nature of the incomplete infrastructure…, and the slow implementation of income
generation activities.” At the end of that year, for example, the majority of the Stage 1
resettlers in Mokotoko, the principal resettlement community in the foothills, still had an
inadequate water supply nearly three years after removal, while necessary development
activities to restore living standards of the majority had still to get underway. In April
2002, the emphasis continued to be placed on the housing construction that was required
if dam closure was to occur on schedule at the end of the year.

On the other hand, activities required for restoration of living standards were increasing.
In the mountains, most impressive was the production of seed potatoes with annual
production rising to 220 tons and storage facilities with a 300 ton capacity nearing
completion. Plans for 2003 were for double cropping to produce two 300 ton crops. Stage
1 and Stage 2 households that had resettled in the lowlands and the foothills were
participating with host villagers in crop and poultry cooperatives. LHDA had finally
allocated funds to the Matela Farmers Training Centre that had begun offering courses to
both resettlers and hosts. ESSG field personnel had also arranged for a lowland poultry -
slaughtering cooperative to market resettler and host chickens. Community formation
was also underway. In Mokotoko, whose water supply problems had finally been solved,
37 Stage 1 and 2 households had begun to integrate with their hosts, with one host family
moving into the resettlement community and others expected to follow.

New issues, however, continued to arise, including one in 1999 that threatened the entire
Mohale resettlement program. It concerned the general topic of host-resettler
relationships that is a delicate one with all types of resettlement that requires sensitive
handling. It also involved two powerful politicians who brought to bare on the project
personal and political agendas irrelevant to, and disruptive of, the resettlement process –
hence illustrating the type of unexpected, yet expectable, events that can threaten
resettlement and development outcomes.

The largest Stage 1 resettlement from the Mohale basin to the lowlands involved 22
households relocated to form a planned community on the outskirts of Maseru. While the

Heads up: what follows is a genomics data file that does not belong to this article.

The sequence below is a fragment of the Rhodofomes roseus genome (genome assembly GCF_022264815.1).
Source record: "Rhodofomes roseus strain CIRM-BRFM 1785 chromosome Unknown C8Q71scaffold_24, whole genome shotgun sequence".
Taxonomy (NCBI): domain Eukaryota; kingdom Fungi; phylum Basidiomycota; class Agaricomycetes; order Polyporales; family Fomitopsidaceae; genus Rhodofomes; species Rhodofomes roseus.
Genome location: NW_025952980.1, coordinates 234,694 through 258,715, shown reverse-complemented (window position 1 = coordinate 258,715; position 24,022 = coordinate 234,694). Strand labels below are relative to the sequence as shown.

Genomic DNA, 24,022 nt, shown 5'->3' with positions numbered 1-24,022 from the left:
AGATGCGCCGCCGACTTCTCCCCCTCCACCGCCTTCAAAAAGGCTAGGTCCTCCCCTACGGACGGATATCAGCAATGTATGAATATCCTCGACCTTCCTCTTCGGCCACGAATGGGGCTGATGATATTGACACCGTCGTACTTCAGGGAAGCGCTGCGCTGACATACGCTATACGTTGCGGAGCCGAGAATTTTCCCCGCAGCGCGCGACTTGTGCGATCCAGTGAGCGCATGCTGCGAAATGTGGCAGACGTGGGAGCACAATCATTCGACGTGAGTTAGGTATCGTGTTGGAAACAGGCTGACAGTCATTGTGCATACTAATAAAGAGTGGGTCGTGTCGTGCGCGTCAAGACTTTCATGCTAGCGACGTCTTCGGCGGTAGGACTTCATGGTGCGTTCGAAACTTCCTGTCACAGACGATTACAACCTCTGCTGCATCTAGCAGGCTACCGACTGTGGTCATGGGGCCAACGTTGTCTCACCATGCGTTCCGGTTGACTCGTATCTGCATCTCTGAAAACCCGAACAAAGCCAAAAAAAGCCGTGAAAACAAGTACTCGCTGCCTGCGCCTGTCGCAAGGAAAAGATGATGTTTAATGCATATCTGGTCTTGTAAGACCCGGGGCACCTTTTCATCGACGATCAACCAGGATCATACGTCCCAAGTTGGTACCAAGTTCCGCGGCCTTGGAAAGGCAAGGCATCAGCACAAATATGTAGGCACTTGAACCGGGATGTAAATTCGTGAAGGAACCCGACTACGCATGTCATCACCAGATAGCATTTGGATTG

project authority had legally acquired that land from the Lesotho Housing Corporation, it
did not discuss the intended resettlement with the adjacent host community of
Makhoakhoeng, nor with the community’s most important resident. This was the
Minister of Foreign Affairs who was one of Lesotho’s most powerful politicians as well

as the surrounding area’s representative to parliament. To make the situation still more
complicated his large house with ample grounds was not only next to the resettled
community but was burnt to the ground during the political disturbances that swept the
country in 1998.

Capitalizing on host community feelings that the resettlement site had been improperly
acquired at an earlier date by the Housing Corporation, the Minister encouraged hostility
toward the resettlers as soon as they arrived. Though Makhoakhoeng was not a rural
community, he also influenced the local chief to claim the same benefits that were given
to rural host communities in return for their willingness to share their land, grazing and
other natural resources with resettlers. While the project authority had already upgraded
the road serving both hosts and resettlers and provided a piped water supply, demands for
further benefits and harassment and intimidation increased after the resettlers’ arrival in
1999. Not only were their children harassed and chased, but use of the neighborhood
burial ground was refused when the first resettlers died that year. The situation worsened
in November 2000 when the Minister of Natural Resources, for unexplained reasons, told
the 22 households that they must resettle a second time to an undesignated site. As
harassment increased including house break-ins, the community became divided between
those who agreed to a second resettlement and those, apparently the majority, who did

As the dispute intensified so too did its implications for the credibility of the Lesotho
Highlands Development Authority which felt that resolution of the dispute required a
solution at the level of the Prime Minister and his cabinet. The Panel and the World Bank
were both drawn into the dispute with the Panel labeling a second resettlement
“unnecessary, unacceptable, and undesirable” in its November 2000 report. Two months
later the World Bank went on record against a second resettlement that would be out of
compliance with its resettlement guidelines. The Bank also sent a special mission to
Lesotho during 2001 in an effort to meet with the Ministers of Foreign Affairs and
Natural Resources – both of whom were ‘unavailable.’

Repercussions also placed the rest of the Mohale resettlement program in jeopardy with
families still to move, and the participatory committees set up under Contract 1012’s
People’s Involvement Programme, refusing further cooperation with the project
authorities. Local NGOs were becoming increasingly concerned, with that concern
spreading quickly to international NGOs. In their 2001 critique of the Highlands Water
Project, the International Rivers Network referred to local sources that claimed those who
had already been resettled under Stage 1 had told those still to resettle under Stage 2 not
to move until the project authorities had implemented all their resettlement
responsibilities. The International Rivers Network also quoted the same local NGO as
stating that resettler community members were now unanimously opposed to a second
resettlement with a community representative stating that if the community cannot “stay